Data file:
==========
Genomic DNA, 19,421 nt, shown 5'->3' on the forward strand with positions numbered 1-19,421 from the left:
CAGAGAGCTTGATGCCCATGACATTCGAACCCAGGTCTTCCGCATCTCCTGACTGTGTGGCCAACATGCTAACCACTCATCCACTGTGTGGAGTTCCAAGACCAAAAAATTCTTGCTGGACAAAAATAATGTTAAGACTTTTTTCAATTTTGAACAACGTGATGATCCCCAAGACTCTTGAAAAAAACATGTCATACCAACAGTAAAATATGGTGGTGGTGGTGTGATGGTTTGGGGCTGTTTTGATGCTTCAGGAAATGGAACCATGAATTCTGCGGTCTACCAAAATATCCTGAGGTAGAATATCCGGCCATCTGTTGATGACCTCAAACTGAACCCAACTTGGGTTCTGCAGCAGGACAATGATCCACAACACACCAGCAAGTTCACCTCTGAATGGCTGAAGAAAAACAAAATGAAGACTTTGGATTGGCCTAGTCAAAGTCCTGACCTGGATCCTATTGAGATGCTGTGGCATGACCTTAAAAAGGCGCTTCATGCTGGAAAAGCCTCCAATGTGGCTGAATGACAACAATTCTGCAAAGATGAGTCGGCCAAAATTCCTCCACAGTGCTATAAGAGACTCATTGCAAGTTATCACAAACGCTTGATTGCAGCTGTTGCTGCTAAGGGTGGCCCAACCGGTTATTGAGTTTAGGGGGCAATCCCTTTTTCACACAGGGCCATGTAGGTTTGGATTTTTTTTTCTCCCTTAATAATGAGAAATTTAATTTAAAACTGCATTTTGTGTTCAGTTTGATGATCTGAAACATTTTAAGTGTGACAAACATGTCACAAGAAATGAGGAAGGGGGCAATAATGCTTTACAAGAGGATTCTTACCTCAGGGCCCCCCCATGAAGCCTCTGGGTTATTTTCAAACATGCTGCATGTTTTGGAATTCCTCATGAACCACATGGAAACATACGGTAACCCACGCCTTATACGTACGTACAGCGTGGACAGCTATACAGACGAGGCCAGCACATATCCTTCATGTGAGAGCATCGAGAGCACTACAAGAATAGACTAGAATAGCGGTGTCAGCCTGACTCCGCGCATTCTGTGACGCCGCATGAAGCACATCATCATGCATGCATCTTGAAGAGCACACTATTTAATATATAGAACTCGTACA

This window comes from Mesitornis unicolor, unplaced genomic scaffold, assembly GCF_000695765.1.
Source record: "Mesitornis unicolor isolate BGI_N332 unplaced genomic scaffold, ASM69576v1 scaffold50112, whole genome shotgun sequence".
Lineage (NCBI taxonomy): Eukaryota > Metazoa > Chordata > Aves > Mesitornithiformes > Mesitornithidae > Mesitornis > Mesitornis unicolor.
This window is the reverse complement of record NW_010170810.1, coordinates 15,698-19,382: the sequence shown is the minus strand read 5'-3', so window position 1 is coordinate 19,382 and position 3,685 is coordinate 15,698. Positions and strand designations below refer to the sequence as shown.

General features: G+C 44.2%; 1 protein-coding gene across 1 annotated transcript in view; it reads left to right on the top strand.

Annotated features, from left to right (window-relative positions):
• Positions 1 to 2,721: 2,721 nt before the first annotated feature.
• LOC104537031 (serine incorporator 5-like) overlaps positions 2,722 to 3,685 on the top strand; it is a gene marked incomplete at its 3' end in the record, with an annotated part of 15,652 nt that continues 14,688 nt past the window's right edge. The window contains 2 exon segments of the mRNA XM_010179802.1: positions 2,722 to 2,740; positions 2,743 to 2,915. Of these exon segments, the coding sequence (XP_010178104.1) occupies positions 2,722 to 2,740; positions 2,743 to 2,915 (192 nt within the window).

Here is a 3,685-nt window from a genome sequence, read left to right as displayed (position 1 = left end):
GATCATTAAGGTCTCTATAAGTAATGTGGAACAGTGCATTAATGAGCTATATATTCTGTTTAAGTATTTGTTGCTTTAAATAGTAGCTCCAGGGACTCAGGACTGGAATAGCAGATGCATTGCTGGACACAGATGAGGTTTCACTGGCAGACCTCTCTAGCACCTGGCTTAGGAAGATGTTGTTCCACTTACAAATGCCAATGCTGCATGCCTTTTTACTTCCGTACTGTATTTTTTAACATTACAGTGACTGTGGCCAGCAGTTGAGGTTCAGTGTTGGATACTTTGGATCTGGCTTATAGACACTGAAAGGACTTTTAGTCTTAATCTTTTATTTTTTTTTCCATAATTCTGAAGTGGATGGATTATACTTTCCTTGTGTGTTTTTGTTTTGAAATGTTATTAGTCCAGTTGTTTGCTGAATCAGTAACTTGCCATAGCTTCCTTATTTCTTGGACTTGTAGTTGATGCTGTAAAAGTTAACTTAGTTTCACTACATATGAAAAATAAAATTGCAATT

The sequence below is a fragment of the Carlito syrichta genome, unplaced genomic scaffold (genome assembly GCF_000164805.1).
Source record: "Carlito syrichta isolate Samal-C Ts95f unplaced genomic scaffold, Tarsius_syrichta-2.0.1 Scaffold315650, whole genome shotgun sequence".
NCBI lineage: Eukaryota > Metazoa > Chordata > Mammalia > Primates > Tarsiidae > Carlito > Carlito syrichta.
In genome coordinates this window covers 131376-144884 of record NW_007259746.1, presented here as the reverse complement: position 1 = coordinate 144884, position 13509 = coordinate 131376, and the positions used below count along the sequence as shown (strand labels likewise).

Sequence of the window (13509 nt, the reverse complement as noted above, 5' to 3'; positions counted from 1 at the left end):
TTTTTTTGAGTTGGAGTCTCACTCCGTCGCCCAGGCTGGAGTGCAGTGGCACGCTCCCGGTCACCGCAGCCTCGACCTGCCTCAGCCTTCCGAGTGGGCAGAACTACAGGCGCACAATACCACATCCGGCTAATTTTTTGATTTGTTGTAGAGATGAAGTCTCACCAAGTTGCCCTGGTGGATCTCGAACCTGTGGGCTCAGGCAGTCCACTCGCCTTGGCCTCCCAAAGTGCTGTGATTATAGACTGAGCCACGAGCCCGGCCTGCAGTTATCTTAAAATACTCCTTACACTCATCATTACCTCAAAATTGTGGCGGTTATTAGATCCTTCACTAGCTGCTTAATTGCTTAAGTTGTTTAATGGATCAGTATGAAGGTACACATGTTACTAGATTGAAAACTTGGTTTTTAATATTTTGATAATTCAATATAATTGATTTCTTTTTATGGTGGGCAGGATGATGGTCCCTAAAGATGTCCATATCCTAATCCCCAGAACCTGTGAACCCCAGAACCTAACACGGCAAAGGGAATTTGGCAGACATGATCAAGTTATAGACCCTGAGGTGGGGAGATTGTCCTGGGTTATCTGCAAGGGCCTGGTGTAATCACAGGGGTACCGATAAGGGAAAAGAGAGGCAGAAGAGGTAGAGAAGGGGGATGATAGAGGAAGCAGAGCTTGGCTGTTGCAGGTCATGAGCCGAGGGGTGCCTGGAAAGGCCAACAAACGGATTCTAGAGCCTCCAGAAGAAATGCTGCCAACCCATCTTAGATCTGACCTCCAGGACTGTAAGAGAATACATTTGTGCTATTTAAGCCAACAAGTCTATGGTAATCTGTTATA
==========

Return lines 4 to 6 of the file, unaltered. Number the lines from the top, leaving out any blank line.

Source record: "Mesitornis unicolor isolate BGI_N332 unplaced genomic scaffold, ASM69576v1 scaffold50112, whole genome shotgun sequence".
Lineage (NCBI taxonomy): Eukaryota > Metazoa > Chordata > Aves > Mesitornithiformes > Mesitornithidae > Mesitornis > Mesitornis unicolor.
This window is the reverse complement of record NW_010170810.1, coordinates 15,698-19,382: the sequence shown is the minus strand read 5'-3', so window position 1 is coordinate 19,382 and position 3,685 is coordinate 15,698. Positions and strand designations below refer to the sequence as shown.